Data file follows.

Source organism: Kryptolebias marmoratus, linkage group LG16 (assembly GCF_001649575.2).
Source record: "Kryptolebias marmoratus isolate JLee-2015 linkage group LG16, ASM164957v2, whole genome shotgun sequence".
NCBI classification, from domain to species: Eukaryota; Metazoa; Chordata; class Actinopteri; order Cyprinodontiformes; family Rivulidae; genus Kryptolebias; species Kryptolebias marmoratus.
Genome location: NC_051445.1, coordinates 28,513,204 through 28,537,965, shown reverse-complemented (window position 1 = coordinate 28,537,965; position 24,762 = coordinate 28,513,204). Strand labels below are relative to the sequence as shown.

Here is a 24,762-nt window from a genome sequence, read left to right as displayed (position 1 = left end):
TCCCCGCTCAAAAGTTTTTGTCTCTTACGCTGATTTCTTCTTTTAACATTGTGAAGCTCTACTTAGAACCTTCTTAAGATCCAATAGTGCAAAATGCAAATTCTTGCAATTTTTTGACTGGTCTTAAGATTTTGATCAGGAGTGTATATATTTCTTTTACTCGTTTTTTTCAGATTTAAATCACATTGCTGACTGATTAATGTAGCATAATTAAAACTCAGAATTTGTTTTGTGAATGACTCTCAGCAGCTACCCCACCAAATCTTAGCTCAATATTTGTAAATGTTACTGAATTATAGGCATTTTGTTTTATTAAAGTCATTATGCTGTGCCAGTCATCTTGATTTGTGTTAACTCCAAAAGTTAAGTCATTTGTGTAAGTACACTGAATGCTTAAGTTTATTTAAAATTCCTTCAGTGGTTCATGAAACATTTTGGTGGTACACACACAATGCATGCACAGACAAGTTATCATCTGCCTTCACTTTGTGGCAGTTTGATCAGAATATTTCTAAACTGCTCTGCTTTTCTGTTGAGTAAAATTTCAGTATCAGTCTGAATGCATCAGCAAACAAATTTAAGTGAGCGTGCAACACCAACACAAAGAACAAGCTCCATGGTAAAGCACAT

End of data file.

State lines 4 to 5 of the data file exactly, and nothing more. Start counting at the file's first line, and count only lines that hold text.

Genome location: NC_051445.1, coordinates 28,513,204 through 28,537,965, shown reverse-complemented (window position 1 = coordinate 28,537,965; position 24,762 = coordinate 28,513,204). Strand labels below are relative to the sequence as shown.

Here is a 24,762-nt window from a genome sequence, read left to right as displayed (position 1 = left end):